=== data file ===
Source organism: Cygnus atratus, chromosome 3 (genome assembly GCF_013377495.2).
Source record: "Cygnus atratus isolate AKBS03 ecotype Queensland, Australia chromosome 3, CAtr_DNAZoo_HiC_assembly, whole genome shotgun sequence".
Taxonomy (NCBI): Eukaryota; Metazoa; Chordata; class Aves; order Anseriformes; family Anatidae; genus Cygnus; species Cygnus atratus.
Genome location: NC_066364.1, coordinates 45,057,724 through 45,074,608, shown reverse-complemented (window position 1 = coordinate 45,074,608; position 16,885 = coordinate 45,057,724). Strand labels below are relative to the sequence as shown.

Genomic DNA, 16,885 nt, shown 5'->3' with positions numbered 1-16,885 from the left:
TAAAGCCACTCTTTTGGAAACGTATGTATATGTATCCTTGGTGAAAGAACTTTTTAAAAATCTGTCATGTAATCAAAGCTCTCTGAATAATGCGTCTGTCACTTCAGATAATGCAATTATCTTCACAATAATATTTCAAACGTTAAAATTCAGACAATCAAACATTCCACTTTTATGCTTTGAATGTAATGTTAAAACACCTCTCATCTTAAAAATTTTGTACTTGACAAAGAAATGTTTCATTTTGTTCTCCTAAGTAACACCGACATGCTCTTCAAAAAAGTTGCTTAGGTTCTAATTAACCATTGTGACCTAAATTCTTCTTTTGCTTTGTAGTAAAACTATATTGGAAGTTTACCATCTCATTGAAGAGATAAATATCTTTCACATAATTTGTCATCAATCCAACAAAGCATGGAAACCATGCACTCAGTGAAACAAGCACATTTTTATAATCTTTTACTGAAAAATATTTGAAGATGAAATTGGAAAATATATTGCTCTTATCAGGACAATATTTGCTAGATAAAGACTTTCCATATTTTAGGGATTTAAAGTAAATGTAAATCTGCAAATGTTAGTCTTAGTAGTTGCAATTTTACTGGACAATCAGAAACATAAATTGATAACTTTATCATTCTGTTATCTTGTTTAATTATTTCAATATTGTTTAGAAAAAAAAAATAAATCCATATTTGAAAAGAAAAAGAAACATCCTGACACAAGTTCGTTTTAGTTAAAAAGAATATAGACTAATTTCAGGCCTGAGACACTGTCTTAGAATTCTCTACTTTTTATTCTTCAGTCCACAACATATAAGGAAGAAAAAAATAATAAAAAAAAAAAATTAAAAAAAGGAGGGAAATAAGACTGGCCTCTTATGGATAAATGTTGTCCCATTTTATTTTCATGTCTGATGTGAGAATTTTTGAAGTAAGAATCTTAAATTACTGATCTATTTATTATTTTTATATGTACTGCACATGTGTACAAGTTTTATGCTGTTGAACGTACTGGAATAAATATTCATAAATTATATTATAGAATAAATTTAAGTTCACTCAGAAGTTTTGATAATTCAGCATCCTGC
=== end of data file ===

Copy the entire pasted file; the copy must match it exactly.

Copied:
Source organism: Cygnus atratus, chromosome 3 (genome assembly GCF_013377495.2).
Source record: "Cygnus atratus isolate AKBS03 ecotype Queensland, Australia chromosome 3, CAtr_DNAZoo_HiC_assembly, whole genome shotgun sequence".
Taxonomy (NCBI): Eukaryota; Metazoa; Chordata; class Aves; order Anseriformes; family Anatidae; genus Cygnus; species Cygnus atratus.
Genome location: NC_066364.1, coordinates 45,057,724 through 45,074,608, shown reverse-complemented (window position 1 = coordinate 45,074,608; position 16,885 = coordinate 45,057,724). Strand labels below are relative to the sequence as shown.

Genomic DNA, 16,885 nt, shown 5'->3' with positions numbered 1-16,885 from the left:
TAAAGCCACTCTTTTGGAAACGTATGTATATGTATCCTTGGTGAAAGAACTTTTTAAAAATCTGTCATGTAATCAAAGCTCTCTGAATAATGCGTCTGTCACTTCAGATAATGCAATTATCTTCACAATAATATTTCAAACGTTAAAATTCAGACAATCAAACATTCCACTTTTATGCTTTGAATGTAATGTTAAAACACCTCTCATCTTAAAAATTTTGTACTTGACAAAGAAATGTTTCATTTTGTTCTCCTAAGTAACACCGACATGCTCTTCAAAAAAGTTGCTTAGGTTCTAATTAACCATTGTGACCTAAATTCTTCTTTTGCTTTGTAGTAAAACTATATTGGAAGTTTACCATCTCATTGAAGAGATAAATATCTTTCACATAATTTGTCATCAATCCAACAAAGCATGGAAACCATGCACTCAGTGAAACAAGCACATTTTTATAATCTTTTACTGAAAAATATTTGAAGATGAAATTGGAAAATATATTGCTCTTATCAGGACAATATTTGCTAGATAAAGACTTTCCATATTTTAGGGATTTAAAGTAAATGTAAATCTGCAAATGTTAGTCTTAGTAGTTGCAATTTTACTGGACAATCAGAAACATAAATTGATAACTTTATCATTCTGTTATCTTGTTTAATTATTTCAATATTGTTTAGAAAAAAAAAATAAATCCATATTTGAAAAGAAAAAGAAACATCCTGACACAAGTTCGTTTTAGTTAAAAAGAATATAGACTAATTTCAGGCCTGAGACACTGTCTTAGAATTCTCTACTTTTTATTCTTCAGTCCACAACATATAAGGAAGAAAAAAATAATAAAAAAAAAAAATTAAAAAAAGGAGGGAAATAAGACTGGCCTCTTATGGATAAATGTTGTCCCATTTTATTTTCATGTCTGATGTGAGAATTTTTGAAGTAAGAATCTTAAATTACTGATCTATTTATTATTTTTATATGTACTGCACATGTGTACAAGTTTTATGCTGTTGAACGTACTGGAATAAATATTCATAAATTATATTATAGAATAAATTTAAGTTCACTCAGAAGTTTTGATAATTCAGCATCCTGC